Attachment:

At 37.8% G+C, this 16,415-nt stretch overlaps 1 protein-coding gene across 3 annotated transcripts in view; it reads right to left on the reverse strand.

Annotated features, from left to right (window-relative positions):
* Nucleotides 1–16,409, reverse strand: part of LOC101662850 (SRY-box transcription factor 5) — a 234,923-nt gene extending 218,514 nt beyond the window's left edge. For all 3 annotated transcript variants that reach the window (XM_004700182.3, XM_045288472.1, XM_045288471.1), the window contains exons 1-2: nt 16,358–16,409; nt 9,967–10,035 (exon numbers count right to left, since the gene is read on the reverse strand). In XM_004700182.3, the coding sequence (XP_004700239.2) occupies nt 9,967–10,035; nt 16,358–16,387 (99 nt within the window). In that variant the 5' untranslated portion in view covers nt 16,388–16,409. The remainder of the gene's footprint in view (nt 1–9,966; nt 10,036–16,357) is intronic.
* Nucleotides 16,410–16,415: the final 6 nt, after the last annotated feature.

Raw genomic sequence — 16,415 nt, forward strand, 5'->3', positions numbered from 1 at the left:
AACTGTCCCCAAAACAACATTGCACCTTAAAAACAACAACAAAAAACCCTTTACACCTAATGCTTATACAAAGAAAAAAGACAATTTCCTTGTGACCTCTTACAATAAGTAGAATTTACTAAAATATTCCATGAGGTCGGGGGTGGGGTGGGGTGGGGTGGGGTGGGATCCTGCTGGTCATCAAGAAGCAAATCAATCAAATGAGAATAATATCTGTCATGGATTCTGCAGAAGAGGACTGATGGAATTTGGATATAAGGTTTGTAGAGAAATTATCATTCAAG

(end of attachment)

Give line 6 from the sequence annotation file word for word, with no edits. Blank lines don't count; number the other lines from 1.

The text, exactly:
AACTGTCCCCAAAACAACATTGCACCTTAAAAACAACAACAAAAAACCCTTTACACCTAATGCTTATACAAAGAAAAAAGACAATTTCCTTGTGACCTCTTACAATAAGTAGAATTTACTAAAATATTCCATGAGGTCGGGGGTGGGGTGGGGTGGGGTGGGGTGGGATCCTGCTGGTCATCAAGAAGCAAATCAATCAAATGAGAATAATATCTGTCATGGATTCTGCAGAAGAGGACTGATGGAATTTGGATATAAGGTTTGTAGAGAAATTATCATTCAAG